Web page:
Looking at Me, Looking at You: Establishing Eye Contact and Joint Attention in Children with ASD

This presentation will focus on the teaching and development of eye contact and joint attention with children diagnosed with Autism Spectrum Disorder. We will review recent research, various procedures and participants will leave with examples of specific programs for increasing these skills with their learners.

This course includes 2 CEUs.

Course Description

In this course, participants will learn how to teach eye contact and joint attention skills with children diagnosed with Autism Spectrum Disorder. They will identify why eye contact is important in the development of various skills and the importance of an analysis of the controlling variables for eye contact. Participants will be able to describe procedures for teaching joint attention (responding and initiating), following eye gaze and how to establish others as discriminative stimuli and reinforcers. Finally, they will be able to describe the importance and how to condition eye contact as a reinforcer. This presentation includes video examples and resources for participants.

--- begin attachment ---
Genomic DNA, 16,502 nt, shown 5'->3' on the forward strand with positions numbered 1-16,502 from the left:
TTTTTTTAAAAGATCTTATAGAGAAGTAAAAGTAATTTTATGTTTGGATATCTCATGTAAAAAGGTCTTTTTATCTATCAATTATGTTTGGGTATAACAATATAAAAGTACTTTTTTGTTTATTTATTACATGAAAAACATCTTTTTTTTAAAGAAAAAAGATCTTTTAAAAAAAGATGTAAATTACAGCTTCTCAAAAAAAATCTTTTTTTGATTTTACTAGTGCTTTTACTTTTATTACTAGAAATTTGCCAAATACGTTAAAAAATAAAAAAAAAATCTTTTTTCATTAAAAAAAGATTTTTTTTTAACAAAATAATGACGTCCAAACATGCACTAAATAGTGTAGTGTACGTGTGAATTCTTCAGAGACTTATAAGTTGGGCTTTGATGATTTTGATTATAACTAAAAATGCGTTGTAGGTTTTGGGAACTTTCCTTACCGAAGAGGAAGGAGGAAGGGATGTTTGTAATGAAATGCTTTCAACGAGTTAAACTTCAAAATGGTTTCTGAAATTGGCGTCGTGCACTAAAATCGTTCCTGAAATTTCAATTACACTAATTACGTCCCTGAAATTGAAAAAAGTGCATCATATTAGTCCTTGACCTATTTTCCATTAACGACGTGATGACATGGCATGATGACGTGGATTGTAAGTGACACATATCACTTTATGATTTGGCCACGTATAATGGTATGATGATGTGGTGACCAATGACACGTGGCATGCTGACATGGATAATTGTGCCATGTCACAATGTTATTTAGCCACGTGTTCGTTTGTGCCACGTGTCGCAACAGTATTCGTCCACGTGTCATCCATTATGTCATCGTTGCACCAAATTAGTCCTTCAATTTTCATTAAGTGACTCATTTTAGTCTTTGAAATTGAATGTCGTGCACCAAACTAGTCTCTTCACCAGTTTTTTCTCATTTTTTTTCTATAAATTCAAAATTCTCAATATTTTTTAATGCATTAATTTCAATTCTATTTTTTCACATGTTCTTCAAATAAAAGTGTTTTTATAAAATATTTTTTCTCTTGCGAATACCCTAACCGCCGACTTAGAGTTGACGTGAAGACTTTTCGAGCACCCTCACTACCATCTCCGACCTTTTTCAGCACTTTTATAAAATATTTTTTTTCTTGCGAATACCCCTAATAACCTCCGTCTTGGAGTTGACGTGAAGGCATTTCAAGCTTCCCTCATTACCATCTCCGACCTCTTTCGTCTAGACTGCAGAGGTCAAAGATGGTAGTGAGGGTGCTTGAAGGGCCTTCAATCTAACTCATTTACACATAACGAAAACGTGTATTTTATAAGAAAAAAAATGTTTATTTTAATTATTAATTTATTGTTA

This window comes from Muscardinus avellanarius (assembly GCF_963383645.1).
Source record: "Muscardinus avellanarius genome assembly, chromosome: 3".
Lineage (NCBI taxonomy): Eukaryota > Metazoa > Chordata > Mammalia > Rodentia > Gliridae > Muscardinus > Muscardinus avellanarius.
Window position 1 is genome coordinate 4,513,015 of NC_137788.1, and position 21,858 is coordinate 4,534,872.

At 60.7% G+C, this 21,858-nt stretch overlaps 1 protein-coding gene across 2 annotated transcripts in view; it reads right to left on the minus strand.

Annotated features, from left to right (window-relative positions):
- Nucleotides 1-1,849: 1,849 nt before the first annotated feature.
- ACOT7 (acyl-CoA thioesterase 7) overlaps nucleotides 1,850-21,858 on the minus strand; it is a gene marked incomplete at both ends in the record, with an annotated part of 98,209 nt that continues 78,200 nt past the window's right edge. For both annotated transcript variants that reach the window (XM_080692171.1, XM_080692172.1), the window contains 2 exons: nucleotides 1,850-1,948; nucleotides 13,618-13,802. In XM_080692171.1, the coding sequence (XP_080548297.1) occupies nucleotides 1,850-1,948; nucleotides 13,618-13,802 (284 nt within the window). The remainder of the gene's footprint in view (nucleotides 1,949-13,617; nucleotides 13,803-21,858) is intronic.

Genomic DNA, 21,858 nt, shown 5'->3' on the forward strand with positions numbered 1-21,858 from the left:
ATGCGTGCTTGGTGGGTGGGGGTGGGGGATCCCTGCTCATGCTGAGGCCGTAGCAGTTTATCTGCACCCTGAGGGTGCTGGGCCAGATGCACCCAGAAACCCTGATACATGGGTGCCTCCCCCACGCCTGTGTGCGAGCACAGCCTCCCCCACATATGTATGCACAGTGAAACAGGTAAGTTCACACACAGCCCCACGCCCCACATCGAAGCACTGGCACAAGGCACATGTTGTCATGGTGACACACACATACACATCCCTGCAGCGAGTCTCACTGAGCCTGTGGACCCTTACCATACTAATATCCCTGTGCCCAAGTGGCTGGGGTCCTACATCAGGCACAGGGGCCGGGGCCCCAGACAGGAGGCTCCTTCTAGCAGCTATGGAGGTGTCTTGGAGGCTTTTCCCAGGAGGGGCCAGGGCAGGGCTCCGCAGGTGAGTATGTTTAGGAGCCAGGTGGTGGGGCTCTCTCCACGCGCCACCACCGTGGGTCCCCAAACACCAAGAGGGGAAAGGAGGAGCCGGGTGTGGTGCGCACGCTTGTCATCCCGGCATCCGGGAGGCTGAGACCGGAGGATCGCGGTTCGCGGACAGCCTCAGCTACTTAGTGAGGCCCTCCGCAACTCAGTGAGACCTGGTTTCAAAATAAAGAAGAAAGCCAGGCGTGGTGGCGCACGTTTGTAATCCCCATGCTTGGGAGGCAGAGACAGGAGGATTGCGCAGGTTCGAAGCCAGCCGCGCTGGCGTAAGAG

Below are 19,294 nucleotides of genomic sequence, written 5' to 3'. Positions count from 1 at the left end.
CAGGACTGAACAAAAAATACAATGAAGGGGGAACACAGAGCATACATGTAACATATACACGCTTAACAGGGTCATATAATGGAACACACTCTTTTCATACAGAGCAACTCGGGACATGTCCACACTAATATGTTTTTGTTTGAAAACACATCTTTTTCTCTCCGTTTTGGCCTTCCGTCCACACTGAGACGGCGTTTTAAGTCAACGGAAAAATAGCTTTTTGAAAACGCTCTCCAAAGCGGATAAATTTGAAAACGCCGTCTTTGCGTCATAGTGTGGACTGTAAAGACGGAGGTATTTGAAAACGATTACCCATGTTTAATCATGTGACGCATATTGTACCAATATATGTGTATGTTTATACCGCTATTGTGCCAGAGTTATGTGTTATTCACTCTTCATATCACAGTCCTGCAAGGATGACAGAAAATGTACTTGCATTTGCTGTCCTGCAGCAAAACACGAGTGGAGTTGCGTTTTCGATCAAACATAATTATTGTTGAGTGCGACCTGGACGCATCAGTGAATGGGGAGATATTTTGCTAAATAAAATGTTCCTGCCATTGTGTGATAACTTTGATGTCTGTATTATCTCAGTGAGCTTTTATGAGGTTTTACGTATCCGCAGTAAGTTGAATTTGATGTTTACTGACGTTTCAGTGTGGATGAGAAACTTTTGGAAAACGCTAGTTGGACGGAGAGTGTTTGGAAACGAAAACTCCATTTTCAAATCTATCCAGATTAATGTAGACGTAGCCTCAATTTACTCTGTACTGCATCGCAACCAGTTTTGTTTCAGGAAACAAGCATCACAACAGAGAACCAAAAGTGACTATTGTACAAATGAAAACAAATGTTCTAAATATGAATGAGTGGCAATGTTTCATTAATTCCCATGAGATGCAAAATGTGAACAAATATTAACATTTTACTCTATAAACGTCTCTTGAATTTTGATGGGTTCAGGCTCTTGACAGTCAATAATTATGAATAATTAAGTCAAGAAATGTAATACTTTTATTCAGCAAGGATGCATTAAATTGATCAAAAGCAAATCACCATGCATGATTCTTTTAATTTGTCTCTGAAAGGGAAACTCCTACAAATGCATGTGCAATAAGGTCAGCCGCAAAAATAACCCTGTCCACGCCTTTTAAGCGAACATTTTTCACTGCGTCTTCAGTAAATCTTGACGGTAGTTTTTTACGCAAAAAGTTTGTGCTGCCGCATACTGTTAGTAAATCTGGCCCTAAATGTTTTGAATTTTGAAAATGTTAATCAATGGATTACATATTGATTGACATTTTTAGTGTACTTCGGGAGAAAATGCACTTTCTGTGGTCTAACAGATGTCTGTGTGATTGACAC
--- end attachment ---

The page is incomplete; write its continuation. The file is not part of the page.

This course is one part of a four-part Verbal vs. Non-Verbal Behaviour Series that dives into the functional analyses of language by teaching learners with autism how to use verbal or non-verbal immediacy behaviours to communicate and deepen their relationships with their peers and loved ones. To view the other courses in this series, click here.

Participants will:

  • Describe why eye contact is important in child development
  • Identify the controlling variables for establishing and maintaining eye contact
  • Describe the procedures for responding and initiating bids for joint attention describe
  • Describe the process to develop eye contact as a reinforcer

 

2 CEUs Available

The workshop is designed for those who: have or are pursuing BCBA/BCaBA/RBT; teacher; therapists; and others whose role uses ABA to design & implement programming to decrease behaviours and increase skill acquisition of individuals with autism.

 

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